The ball is likely to travel further at a higher rate of regularity, with Willian specialising in the first-time cross, occasionally to shock effect, but always giving the opposition far less time to get into position inside the box. There is also the very real possibility of Arsenal improving upon their rate of set-piece goals, with roughly a fifth of Willian’s Chelsea goals coming from such a situation during his time with the Blues.
Aubameyang deal absolutely crucial
If Arteta’s first full season at the Arsenal helm turns out to be successful, Gunners fans can be sure that Pierre-Emerick Aubameyang – now foreseeably staying put for three years – will be behind most of the highlights. Even though he was supposedly distracted by a potential move to Barcelona last term, as the months remaining on his contract frittered into the ether, the Gabonese forward was still an extremely potent force.
He netted 29 goals overall last season, and ended the campaign with a flourish, netting at least a double in four of his last five competitive outings, each of which saw him net a decisive winner.
Ahead of the upcoming season, one curious sight is that of Aubameyang occupying the midfield section, in the latest edition of the official Fantasy Premier League game. His deployment in a wide role alongside Alexander Lacazette is the obvious factor in that move, and with the potential to form an axis alongside Willian, Arsenal’s frontline suddenly looks formidable again.
What are the parameters of ‘success’ for 2020/21?
Regardless of their newly-strengthened attacking trio, Arsenal are not winning the title in 2021. Instead, lifting the Europa League is the bar where the Gunners are concerned, especially as it may be their only way back into the Champions League for years to come.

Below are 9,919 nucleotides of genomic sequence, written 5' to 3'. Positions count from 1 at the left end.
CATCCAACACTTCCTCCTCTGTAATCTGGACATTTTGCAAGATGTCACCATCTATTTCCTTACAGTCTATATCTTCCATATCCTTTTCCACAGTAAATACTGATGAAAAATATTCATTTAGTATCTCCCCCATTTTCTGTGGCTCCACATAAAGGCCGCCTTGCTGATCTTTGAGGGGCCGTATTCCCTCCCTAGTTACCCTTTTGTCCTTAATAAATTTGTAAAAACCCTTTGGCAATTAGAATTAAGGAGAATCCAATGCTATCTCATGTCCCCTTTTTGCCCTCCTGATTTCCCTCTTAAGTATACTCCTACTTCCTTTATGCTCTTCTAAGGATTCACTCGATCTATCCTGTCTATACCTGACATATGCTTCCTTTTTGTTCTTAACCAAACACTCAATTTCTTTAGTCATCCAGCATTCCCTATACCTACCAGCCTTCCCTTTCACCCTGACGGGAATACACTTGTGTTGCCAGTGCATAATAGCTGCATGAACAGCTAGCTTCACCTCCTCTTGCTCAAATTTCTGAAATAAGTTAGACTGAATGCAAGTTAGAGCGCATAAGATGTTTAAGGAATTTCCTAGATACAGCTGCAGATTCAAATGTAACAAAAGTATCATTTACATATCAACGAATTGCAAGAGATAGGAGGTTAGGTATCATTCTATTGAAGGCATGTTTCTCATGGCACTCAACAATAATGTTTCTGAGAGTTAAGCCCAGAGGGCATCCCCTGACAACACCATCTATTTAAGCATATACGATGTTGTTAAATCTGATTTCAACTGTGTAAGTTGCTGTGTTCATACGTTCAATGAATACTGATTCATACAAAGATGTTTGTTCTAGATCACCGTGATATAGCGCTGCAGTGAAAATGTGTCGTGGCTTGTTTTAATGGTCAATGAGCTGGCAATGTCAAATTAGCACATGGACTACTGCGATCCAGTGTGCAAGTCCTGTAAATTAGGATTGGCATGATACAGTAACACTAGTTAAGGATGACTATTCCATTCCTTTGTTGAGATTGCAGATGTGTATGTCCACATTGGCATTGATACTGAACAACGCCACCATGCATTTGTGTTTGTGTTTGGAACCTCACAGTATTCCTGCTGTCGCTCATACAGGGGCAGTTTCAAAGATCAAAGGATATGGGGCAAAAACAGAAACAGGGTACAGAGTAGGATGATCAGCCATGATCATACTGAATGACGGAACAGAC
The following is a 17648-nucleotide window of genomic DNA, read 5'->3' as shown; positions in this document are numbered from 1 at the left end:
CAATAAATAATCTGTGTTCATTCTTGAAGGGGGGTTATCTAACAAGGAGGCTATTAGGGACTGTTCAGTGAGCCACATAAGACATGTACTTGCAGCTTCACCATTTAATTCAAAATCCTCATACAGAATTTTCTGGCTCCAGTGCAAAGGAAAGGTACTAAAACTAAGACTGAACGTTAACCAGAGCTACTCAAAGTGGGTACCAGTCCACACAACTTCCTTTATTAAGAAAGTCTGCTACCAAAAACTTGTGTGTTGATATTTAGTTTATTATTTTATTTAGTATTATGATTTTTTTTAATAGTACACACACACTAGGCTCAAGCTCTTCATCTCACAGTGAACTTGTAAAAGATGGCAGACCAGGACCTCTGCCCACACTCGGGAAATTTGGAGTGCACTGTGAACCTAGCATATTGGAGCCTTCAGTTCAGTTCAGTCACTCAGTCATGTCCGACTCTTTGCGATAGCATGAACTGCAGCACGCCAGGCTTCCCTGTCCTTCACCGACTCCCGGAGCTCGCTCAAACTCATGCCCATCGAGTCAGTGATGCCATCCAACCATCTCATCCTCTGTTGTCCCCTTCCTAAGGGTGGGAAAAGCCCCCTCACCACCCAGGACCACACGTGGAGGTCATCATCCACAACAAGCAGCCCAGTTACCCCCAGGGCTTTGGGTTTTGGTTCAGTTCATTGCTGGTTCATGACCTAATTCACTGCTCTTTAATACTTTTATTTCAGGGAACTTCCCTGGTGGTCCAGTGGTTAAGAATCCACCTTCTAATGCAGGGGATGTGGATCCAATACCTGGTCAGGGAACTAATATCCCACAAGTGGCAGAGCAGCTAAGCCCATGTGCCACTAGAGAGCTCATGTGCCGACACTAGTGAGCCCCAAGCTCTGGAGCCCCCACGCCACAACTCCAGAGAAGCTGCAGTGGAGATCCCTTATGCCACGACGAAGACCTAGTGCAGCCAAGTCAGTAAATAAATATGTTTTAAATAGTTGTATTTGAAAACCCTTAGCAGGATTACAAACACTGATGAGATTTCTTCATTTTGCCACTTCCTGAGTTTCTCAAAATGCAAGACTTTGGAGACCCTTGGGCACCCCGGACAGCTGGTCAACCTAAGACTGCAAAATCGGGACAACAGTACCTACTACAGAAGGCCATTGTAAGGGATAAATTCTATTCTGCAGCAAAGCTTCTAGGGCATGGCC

Arteta’s other obvious duty, aside from ensuring that Willian, Aubameyang and Lacazette can gel effectively, is to build on his reputation as a champion of youth talent. If he is to sustain said reputation, deploying the likes of Bukayo Saka, Joe Willock and Eddie Nketiah in every Europa League group stage game is an absolute must.
Is Arsenal’s rebuild working out?
The term ‘rebuild’ only applies loosely here, with Arsenal’s activity more of a calculated reinforcement than a bloodthirsty revolution. As the pre-season calendar approaches the end of August, business has been quiet, with only defender Pablo Marí arriving for a documented fee arriving by the eve of the fixture list release.
With the frontline completed, links to Gabriel Magalhaes and Dayot Upamecano suggest a shift in attention to the backline. Pulling off either deal would be a major sign that Arsenal are regaining their ‘pull factor’ in the transfer market, but the core business that needed doing has been done.
Most crucially of all, Aubameyang is still there, and that alone proves Arteta's negotiation skills. Now, armed with greater clarity on his immediate future, and shouldering less pressure in light of Willian’s arrival, Aubameyang is primed for a vintage 2020/21 campaign. If he lives up to that expectation, then it will be largely safe to declare Arteta’s time at Arsenal as a certifiable success.